Four years ago, Surly Brewing owner Omar Ansari struggled to persuade even a few local establishments to sell a single keg of his beer. Yet by most accounts today, Surly is not just a brewery. It's a craft-beer force of nature.
"We're making beer for people that didn't know they wanted it before they had it," said Ansari.
Since its start in 2006, kicking out beer 30 barrels at a time in the corner of Ansari's parents' former abrasives factory, Surly's exponential growth has outpaced even the wildest dreams of the Macalester College economics grad, who was bit by the home-brewing bug in the mid-1990s. The Brooklyn Center brewery is on track to produce about 15,000 barrels this year, still not enough for an insatiable beer-drinking public and a nearly two-year waiting list of eager bar owners and retailers hoping to sell it. But what Surly lacks in capacity, it more than makes up for in attitude.
To enjoy a Surly is to gain admission into what has become a not-so-secret club. Beer geeks and passive bargoers alike are drawn by tractor beam to its swagger, its moxie, its middle finger to the light-lager establishment. Fans treat Surly's weekly brewery tour, led by Ansari himself, like a backstage pass to a rock concert, reserving spots months in advance for a chance to get a glimpse behind the curtain. And strong word-of-mouth has helped grow the loyal Surly Nation, both at bars and online with a connected audience of followers.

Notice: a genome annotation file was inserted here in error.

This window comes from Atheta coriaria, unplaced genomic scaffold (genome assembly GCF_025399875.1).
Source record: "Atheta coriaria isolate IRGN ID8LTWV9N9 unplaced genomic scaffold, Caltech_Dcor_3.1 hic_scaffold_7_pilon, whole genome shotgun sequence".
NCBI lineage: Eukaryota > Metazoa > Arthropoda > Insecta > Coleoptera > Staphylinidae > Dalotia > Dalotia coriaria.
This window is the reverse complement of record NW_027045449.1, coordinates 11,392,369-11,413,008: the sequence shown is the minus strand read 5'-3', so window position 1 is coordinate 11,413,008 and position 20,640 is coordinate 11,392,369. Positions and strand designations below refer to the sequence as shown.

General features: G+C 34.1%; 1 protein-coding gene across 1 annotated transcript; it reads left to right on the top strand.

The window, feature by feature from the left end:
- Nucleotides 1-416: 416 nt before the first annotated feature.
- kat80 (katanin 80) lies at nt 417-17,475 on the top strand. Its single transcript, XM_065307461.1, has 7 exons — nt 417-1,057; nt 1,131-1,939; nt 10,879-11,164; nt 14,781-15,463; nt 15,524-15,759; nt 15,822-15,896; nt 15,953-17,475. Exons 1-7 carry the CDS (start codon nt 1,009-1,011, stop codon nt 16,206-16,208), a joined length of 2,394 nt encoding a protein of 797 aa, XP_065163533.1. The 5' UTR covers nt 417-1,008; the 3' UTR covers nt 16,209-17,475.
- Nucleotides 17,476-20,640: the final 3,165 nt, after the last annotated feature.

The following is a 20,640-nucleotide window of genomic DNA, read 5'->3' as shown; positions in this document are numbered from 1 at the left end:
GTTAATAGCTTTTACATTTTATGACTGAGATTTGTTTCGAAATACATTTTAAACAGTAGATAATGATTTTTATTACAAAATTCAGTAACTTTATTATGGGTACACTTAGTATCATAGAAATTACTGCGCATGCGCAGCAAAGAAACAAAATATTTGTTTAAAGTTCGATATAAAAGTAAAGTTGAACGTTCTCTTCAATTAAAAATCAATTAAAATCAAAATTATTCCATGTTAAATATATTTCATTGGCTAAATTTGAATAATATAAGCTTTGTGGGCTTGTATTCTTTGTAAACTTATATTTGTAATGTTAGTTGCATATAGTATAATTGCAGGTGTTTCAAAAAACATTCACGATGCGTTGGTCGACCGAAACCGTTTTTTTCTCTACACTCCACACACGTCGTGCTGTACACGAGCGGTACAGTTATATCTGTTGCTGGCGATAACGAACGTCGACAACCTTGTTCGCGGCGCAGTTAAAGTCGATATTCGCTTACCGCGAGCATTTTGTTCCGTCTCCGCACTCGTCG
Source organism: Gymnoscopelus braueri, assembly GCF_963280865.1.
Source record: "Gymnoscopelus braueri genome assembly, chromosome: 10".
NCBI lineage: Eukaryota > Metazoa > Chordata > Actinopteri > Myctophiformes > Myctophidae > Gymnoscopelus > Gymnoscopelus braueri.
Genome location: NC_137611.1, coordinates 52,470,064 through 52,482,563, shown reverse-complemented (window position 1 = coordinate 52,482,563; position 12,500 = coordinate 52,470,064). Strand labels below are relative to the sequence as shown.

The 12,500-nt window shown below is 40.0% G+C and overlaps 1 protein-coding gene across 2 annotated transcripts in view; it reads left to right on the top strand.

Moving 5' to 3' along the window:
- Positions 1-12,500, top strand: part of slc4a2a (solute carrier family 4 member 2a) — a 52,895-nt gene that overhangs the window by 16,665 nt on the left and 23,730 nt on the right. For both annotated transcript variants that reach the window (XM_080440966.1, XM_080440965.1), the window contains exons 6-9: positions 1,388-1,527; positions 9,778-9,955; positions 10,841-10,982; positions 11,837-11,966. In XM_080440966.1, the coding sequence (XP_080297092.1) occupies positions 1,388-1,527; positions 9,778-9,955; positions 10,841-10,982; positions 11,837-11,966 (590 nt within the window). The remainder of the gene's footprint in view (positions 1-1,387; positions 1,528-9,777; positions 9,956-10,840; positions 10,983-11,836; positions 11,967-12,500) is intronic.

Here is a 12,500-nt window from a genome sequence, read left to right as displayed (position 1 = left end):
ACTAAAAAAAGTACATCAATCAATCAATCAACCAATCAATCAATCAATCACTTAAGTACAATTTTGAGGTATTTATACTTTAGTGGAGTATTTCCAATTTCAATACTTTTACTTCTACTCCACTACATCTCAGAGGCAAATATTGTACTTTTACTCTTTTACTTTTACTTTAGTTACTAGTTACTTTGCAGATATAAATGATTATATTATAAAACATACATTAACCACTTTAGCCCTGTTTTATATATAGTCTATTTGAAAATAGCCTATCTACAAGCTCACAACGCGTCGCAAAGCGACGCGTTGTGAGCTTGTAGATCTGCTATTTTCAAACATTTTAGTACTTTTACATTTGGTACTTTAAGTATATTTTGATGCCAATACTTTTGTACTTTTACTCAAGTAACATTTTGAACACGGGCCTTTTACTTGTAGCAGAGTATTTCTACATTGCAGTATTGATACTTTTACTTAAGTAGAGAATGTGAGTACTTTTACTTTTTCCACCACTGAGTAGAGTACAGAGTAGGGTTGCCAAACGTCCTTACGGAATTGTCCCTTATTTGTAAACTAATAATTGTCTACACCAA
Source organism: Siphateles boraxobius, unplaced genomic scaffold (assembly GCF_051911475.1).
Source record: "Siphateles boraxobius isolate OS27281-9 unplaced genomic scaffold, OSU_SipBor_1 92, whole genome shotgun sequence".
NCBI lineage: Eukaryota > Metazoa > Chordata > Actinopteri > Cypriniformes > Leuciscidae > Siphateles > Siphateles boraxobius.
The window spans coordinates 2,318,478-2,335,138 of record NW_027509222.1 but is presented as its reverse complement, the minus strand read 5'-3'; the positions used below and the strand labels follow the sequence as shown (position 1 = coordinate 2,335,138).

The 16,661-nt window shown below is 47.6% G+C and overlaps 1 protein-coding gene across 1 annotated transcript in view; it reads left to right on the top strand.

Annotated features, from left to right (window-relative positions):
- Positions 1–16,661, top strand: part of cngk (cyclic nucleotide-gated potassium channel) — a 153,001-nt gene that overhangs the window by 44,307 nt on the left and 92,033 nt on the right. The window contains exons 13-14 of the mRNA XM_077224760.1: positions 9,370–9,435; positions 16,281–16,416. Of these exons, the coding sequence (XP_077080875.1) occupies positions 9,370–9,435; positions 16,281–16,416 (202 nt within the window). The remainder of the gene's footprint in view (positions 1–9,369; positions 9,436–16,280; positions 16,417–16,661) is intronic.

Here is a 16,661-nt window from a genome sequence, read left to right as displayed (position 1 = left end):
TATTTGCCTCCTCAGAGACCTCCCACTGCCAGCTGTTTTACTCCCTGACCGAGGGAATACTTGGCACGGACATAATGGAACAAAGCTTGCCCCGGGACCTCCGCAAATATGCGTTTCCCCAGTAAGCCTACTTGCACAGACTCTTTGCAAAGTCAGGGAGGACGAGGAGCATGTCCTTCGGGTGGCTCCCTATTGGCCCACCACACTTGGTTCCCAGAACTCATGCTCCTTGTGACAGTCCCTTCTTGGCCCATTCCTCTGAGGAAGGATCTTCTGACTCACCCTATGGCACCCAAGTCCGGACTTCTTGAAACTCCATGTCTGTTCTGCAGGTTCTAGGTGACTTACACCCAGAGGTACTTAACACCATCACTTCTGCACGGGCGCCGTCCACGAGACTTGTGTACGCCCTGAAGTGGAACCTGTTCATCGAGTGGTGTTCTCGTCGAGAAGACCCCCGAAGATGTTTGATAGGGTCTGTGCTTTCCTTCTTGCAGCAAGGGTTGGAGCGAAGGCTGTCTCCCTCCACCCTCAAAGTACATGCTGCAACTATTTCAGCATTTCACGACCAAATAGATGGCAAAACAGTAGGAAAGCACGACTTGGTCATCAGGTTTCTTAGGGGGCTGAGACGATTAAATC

The dedication to his brewing vision runs deep with Ansari. The addition last year of a large tattoo on his forearm, proudly showcasing the unmistakable Surly logo, proves it. But the new ink is actually the least committed example of his drive to change local drinkers' perceptions of what a beer can be.
"Listen, if we were making furniture, nobody would care," said Ansari. "At the end of the day, people ask, 'Do you want another beer, or not?' That's the real test for us."
The industry has also taken notice. In its short history, Surly has tallied two medals at the Great American Beer Festival -- beer-industry bragging rights that separate the great from the good. And in its first full year of operation, Surly was named Best Brewery in America by Beer Advocate magazine, outshining nearly 1,600 craft brewers.
The growing buzz goes hand in hand with Surly's edgy branding. An early strategic decision to package in colorful 16-ounce, skunk-proof cans has set Surly apart from the ubiquitous six-packs of bland bottles. Assigning hard-hitting and memorable names to its stable of beers -- Furious, Bender, Cynic and the inimitable Darkness -- has helped keep the product front of mind for many. Even Surly's ruggedly designed tap handles could seemingly double as medieval bludgeons. Taken together, the vibe has struck a well-tuned chord with local beer drinkers.
But Surly's talent in capturing the hearts and minds of craft-beer lovers is nowhere more evident than at its festivals. Upwards of 1,000 people came out to mark the changing of the seasons at September's SurlyFest, commemorated with a tradition-bending Oktoberfest-inspired beer brewed with rye. And Darkness Day, slated for Oct. 23 at the brewery, has turned into a cult-like convocation with nomadic beer lovers from across the country queuing half a day in advance for a chance to buy bottles of Darkness, a black hole of a Russian imperial stout that would make even the czars weep with joy.
Yet amid a sea of vortex bottles, cold-activated cans and ambiguous terms like "triple-hops brewed," Surly perhaps has perfected the ultimate marketing coup of all: delivering incredible beer.